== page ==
detonator


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detonator

(dĕ`tənā'tər), type of explosiveexplosive,
substance that undergoes decomposition or combustion with great rapidity, evolving much heat and producing a large volume of gas. The reaction products fill a much greater volume than that occupied by the original material and exert an enormous pressure, which can be
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 that reacts with great rapidity and is used to set off other, more inert explosives. Fulminate of mercury mixed with potassium chlorate is a commonly used detonator. The word is also applied to equipment which, by flame, spark, percussion, friction, or pressure, is used to set off a chemical detonator.
The Columbia Electronic Encyclopedia™ Copyright © 2013, Columbia University Press. Licensed from Columbia University Press. All rights reserved. www.cc.columbia.edu/cu/cup/
The following article is from The Great Soviet Encyclopedia (1979). It might be outdated or ideologically biased.

Detonator

 

a high-explosive charge intended to ensure the complete explosion of the main charge of a shell, mine, aerial bomb, or blasting charge. Pressed cylindrical high-explosive charges (tetryl, phlegmatized hexogens of pentaerythritol tetranitrate [PETN], or trinitrotoluene [TNT]), which are more sensitive to detonation than the explosive of the charge, are usually used. One form of detonator is the so-called TNT plug, which is used for ammunition with a bursting charge of ammonites; it also protects the main charge from atmospheric moisture.

The weight and size of detonators are determined by the quantity of explosive in the bursting charge of the ammunition, the form and sensitivity to detonation of the explosive, and the purpose of the ammunition. An additional detonator is used if the power of the igniter detonator is inadequate.

REFERENCES

Vzryvchatye veshchestva i porokha. Moscow, 1955.
lakhontov, A. D. Vzryvnye raboty i vzryvchatye materialy. Moscow, 1959.
Tret’iakov, G. M. Boepripasy artillerii. Moscow, 1947.

IU. V. FEDOROV

The Great Soviet Encyclopedia, 3rd Edition (1970-1979). © 2010 The Gale Group, Inc. All rights reserved.

detonator

[′det·ən‚ād·ər]
(engineering)
A device, such as a blasting cap, employing a sensitive primary explosive to detonate a high-explosive charge.
McGraw-Hill Dictionary of Scientific & Technical Terms, 6E, Copyright © 2003 by The McGraw-Hill Companies, Inc.

detonator

McGraw-Hill Dictionary of Architecture and Construction. Copyright © 2003 by McGraw-Hill Companies, Inc.
References in periodicals archive ?
Using digital communication between an electronic blasting device and detonators, the technology delivers tangible value with benefits ranging from improved blasting efficiency to enhanced safety.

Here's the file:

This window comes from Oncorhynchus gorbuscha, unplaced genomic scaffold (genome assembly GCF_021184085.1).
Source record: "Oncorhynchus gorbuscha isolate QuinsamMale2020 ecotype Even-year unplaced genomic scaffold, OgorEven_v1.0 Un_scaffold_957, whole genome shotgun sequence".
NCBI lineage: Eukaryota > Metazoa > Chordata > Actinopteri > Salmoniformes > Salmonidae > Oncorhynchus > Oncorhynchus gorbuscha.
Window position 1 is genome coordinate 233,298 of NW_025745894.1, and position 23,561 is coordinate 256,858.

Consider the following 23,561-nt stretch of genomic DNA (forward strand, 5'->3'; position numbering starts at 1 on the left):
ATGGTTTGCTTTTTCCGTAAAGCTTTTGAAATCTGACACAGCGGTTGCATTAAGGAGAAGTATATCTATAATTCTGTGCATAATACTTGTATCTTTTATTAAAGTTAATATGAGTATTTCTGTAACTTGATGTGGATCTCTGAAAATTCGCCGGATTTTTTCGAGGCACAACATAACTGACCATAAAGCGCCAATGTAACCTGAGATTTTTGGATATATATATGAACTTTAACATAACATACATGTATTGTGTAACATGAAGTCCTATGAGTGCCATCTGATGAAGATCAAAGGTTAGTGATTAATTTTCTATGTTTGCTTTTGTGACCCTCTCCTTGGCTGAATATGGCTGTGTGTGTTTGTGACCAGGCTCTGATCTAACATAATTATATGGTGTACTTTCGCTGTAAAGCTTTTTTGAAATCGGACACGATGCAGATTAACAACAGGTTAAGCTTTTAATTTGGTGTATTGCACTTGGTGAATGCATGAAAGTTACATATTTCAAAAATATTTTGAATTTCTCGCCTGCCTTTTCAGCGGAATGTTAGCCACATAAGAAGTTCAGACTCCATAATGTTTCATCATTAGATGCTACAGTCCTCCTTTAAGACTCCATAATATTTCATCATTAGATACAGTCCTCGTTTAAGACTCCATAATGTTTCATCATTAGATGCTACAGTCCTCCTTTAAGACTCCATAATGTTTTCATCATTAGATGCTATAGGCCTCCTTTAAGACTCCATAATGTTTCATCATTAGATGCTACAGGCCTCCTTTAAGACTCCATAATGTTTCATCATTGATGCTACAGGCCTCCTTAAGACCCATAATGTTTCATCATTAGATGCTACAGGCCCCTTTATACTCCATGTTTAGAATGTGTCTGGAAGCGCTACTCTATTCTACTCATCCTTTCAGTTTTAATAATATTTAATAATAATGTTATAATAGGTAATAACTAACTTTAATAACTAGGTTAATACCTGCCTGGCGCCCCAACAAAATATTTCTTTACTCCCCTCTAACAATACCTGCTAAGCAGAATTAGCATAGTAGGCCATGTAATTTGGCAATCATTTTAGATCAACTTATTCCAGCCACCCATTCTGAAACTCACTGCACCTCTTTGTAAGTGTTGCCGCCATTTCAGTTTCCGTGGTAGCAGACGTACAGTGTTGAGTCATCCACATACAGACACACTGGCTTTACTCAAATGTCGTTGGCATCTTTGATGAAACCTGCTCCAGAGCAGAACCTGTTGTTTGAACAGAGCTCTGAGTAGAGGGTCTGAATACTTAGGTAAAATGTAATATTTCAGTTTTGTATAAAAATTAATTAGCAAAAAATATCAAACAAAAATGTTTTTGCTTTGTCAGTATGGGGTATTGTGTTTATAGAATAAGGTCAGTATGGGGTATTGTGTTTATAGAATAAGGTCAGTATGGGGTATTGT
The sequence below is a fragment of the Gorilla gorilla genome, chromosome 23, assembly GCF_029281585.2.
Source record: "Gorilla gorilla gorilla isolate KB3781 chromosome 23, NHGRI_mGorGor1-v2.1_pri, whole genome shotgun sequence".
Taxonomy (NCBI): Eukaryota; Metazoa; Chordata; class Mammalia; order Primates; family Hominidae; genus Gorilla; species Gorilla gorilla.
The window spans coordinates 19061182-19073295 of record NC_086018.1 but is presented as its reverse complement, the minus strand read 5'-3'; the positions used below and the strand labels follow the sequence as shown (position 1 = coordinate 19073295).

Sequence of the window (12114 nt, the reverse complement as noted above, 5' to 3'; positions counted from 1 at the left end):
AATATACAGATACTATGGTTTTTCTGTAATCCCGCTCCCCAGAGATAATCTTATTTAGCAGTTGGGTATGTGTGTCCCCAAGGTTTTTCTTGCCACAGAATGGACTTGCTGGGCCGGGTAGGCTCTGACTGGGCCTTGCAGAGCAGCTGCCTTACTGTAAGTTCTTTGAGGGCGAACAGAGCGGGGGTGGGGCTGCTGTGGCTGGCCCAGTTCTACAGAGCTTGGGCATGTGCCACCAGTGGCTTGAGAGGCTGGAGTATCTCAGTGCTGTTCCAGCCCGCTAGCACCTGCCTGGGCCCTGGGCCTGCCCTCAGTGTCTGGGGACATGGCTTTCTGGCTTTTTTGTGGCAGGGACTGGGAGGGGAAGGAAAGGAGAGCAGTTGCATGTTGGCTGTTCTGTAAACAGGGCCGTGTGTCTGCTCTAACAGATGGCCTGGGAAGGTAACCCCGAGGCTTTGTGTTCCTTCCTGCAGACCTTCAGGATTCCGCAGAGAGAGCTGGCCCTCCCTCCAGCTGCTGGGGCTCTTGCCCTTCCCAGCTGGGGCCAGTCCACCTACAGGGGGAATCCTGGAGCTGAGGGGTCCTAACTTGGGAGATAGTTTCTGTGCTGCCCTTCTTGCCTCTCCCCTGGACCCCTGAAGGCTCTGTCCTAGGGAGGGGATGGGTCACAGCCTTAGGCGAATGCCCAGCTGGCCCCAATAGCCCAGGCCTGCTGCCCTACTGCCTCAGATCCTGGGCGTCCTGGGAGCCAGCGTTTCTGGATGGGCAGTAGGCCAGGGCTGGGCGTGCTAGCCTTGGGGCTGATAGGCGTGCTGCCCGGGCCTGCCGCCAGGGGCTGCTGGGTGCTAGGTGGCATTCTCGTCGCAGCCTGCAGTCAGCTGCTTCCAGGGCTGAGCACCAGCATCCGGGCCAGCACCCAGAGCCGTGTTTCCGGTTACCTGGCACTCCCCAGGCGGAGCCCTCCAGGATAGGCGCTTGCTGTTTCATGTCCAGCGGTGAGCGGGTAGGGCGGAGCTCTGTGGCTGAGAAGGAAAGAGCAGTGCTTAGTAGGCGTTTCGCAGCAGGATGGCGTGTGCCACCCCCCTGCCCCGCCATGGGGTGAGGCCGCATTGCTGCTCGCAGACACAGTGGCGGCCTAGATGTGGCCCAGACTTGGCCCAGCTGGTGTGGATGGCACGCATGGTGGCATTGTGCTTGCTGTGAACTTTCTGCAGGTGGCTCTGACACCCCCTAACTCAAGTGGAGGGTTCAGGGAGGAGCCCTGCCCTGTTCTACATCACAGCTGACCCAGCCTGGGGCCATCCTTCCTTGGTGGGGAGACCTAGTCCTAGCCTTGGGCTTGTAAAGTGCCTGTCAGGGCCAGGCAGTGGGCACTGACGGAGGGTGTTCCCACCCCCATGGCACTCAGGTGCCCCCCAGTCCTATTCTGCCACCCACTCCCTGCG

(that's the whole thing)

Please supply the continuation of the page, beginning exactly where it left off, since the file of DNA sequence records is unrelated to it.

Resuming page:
The detonators are described as small discs, approximately 5cm (two inches) in diameter, with two lead strips either side.
The bombs planted, thus, had as many as three detonators. The perpetrators believed that the three going off simultaneously would boost the bombs' potency.
The dependences of penetration rate of the mine imitator, displacement of the stud of the detonator's cap towards capsule-detonator and penetration depth of the mine imitator into the soil on time obtained by the simulation using MATLAB 6 [5] and LS-DYNA [6] are shown in Figs.
That was last Saturday, and Detonator again had to settle for minor honours, but he ran very well, challenging front-runner Laterly from just inside the three-furlong marker, but was unable to subdue him.
But they are warning people that if they come across any of the the detonators, they should avoid touching them.
March 13, 2004: Police make their first arrests, including a Moroccan-born man who sold the pre-paid cards used in the phone detonators. Al Qaida in Europe claims responsibility for the bombings in a video found near a Madrid mosque.
Looking at the hardware specifically, there are three main components -*- the detonator, the logger and the blaster.
This article focuses on the nonelectric delay detonator, which has become the dominant type of detonator in the commercial explosives market, replacing other products such as electric detonators and safety fuse assemblies because it offers a higher degree of safety and greater ease of use.
New on the market is ICI's Excel shock-tube detonator. A shock of compressed air activates the timing mechanism within the detonator.
On Tuesday, after the arrest of a 38-year-old man suspected of critically injuring an officer during a shootout in Ypsonas, authorities were led to a remote location near Ayios Mamas where they found an Ak 47, 7.5 kilogrammes of Semtex, a detonator, and a grenade detonator.
As an extra benefit to the user, any delay can be assigned to any detonator and the detonators can be connected to the busline in any convenient order--not just in the firing order.